“The wind was a torrent of darkness among the gusty trees,
The moon was a ghostly galleon tossed upon cloudy seas…”
—The Highwayman, Alfred Noyes
To Luis, Osvaldo, and me this beautiful poetry calls to mind one thing. Quadcopters. We started flying these machines about a year ago. The Syma X1, for example, costs ≅$30 and I cannot recommend it enough. Guilty feelings come with this amount of fun and exhilaration, at this price. Relax. Order now!
Trust me here. You can justify the use cases and guarantee the safe, professional operation of a quadcopter in a corporate environment. And you can do it with less than 100 emails, discussions, and offhand comments executed strategically over the course of a year or so. A quadcopter seed will, if properly nurtured, sprout a seedling of official approval. Only minutes after approval, that seedling grows propellers.
The Parrot hatches. I hear its first peeps–beeps–and 2 seconds later it flies the nest. I close my front door behind me, the Parrot hovers outside. Surreal excitement, I fly. Flight! Flying! Crashing, fixing, caring, charging. Repeat, repeat,…
But there was another problem. We could barely control the Parrot. We did not shell out for a Parrot with GPS, and we naively thought that a magnetometer would provide the data needed to precisely control flight. But that’s not the way the world works, baby. How many times did our code raise the Parrot into the air only to flip it over on its back or careen it into a wall? So many times, it was truly disheartening. At first we didn’t even have a clue what the problem might be. In our minds, as software guys, you tell the drone to go forward for 500ms and it goes directly forward as commanded. But what’s “forward” mean? The compass was not accurate and our other efforts…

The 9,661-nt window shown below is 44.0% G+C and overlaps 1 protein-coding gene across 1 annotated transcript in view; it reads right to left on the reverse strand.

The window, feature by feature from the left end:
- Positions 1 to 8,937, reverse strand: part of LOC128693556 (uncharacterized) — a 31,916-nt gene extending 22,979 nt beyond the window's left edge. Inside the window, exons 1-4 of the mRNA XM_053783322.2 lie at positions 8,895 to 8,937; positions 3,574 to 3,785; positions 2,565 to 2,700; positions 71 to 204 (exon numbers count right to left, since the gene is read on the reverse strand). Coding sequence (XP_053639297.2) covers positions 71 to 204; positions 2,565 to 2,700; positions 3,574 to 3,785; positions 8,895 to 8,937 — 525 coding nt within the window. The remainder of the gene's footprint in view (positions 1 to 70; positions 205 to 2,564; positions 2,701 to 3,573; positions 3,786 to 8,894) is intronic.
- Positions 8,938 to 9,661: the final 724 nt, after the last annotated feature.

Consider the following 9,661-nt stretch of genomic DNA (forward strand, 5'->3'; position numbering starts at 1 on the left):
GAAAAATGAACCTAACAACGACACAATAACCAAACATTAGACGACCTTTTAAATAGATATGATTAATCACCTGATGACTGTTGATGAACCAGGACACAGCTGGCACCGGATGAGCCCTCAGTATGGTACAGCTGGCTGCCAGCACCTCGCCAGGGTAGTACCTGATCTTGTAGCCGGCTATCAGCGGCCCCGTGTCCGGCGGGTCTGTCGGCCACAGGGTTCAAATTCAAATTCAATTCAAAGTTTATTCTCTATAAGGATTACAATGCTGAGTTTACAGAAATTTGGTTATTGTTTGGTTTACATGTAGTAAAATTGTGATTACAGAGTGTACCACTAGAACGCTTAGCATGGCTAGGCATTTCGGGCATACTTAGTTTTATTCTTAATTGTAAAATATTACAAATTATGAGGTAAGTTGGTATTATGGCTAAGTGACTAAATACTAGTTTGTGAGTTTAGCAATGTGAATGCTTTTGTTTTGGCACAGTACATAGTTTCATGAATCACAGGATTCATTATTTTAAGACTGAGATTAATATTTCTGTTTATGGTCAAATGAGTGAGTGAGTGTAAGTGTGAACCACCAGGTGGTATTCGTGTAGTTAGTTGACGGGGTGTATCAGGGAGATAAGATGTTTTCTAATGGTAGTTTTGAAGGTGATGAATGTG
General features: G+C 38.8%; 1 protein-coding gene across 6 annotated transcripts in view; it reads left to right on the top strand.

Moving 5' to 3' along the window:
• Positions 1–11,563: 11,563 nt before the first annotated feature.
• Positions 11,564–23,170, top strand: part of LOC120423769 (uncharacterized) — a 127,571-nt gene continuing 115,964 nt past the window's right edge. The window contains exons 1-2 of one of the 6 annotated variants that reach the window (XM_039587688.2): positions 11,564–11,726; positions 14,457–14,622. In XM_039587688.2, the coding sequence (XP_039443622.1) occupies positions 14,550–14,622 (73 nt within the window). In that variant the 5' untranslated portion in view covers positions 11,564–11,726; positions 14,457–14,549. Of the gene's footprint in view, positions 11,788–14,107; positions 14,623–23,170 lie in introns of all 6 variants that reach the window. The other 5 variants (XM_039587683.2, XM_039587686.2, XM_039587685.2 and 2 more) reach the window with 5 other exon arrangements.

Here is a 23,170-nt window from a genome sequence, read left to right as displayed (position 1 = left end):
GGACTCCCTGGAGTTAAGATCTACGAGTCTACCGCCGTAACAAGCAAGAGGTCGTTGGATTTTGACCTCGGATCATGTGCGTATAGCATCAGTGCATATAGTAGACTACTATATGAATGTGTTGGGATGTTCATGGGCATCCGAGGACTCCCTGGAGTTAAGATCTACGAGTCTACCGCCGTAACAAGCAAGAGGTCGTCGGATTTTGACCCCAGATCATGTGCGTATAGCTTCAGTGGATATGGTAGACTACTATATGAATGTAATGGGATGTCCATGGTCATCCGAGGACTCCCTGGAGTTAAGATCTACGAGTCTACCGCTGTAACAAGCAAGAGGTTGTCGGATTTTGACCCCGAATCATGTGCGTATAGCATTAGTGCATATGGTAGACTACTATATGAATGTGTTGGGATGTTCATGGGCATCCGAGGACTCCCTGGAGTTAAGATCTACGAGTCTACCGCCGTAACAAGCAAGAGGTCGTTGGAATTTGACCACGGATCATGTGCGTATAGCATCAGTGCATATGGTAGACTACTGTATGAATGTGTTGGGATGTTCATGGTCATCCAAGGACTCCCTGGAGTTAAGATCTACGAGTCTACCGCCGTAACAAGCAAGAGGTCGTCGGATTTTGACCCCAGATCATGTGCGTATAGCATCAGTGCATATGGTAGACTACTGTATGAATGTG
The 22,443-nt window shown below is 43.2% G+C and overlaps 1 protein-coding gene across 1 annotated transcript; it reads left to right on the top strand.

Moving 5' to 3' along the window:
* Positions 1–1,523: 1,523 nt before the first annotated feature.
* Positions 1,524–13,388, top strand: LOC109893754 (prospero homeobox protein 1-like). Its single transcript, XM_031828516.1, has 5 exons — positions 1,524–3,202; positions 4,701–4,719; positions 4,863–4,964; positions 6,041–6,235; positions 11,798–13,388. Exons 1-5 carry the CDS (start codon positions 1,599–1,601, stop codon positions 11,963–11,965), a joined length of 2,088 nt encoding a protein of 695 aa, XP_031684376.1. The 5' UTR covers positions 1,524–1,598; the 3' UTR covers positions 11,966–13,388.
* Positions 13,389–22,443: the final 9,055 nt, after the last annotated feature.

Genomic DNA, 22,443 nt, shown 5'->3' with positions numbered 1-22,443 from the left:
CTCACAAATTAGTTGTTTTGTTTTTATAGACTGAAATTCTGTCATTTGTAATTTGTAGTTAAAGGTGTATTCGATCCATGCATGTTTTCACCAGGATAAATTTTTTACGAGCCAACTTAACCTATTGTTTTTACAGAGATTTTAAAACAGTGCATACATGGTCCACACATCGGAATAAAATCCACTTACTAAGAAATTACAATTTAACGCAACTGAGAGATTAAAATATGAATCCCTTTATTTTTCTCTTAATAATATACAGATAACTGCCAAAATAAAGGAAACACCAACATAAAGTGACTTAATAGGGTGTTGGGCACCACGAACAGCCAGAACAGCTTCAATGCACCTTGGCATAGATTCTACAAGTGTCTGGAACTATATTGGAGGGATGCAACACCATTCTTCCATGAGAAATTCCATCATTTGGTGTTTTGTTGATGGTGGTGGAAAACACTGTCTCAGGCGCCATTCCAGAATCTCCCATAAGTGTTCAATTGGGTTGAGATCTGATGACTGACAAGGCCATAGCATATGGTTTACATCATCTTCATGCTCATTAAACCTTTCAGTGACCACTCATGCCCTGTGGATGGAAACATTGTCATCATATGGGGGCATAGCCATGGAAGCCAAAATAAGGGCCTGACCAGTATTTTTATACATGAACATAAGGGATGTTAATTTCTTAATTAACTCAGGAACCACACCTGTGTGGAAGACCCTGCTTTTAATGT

Will you believe me if I tell you it worked? It did! When carrying our red target, the Parrot would follow us around the room. Our simple code performed smoothly. Amazement, disbelief, and joy! Strangely, surreally, the Parrot seemed alive. All by itself, like a puppy coming to play, it knew how to get around.
Then it stopped working. We had split the code into parts: control, vision, sensors, UI. At one point, the code worked properly but then we got fancy. In our confidence we quickly added frills like a little dance, and a flip! Then the Parrot kept losing sight of the target. We only had two batteries and we did not have enough charge to debug. In retrospect, I think it started acting poorly when I tweaked the RGB color identifier function. We needed a video and had just enough charge for this…
See how jerky it acts? That’s me controlling it. When the code works, it runs much more smoothly. Given these complications, and some stiff competition, we did not win anything at the hackathon. I think Luis, Osvaldo, and I are OK with it though. The Parrot works well and if we get some more time to mess with it, it will fly autonomously once again.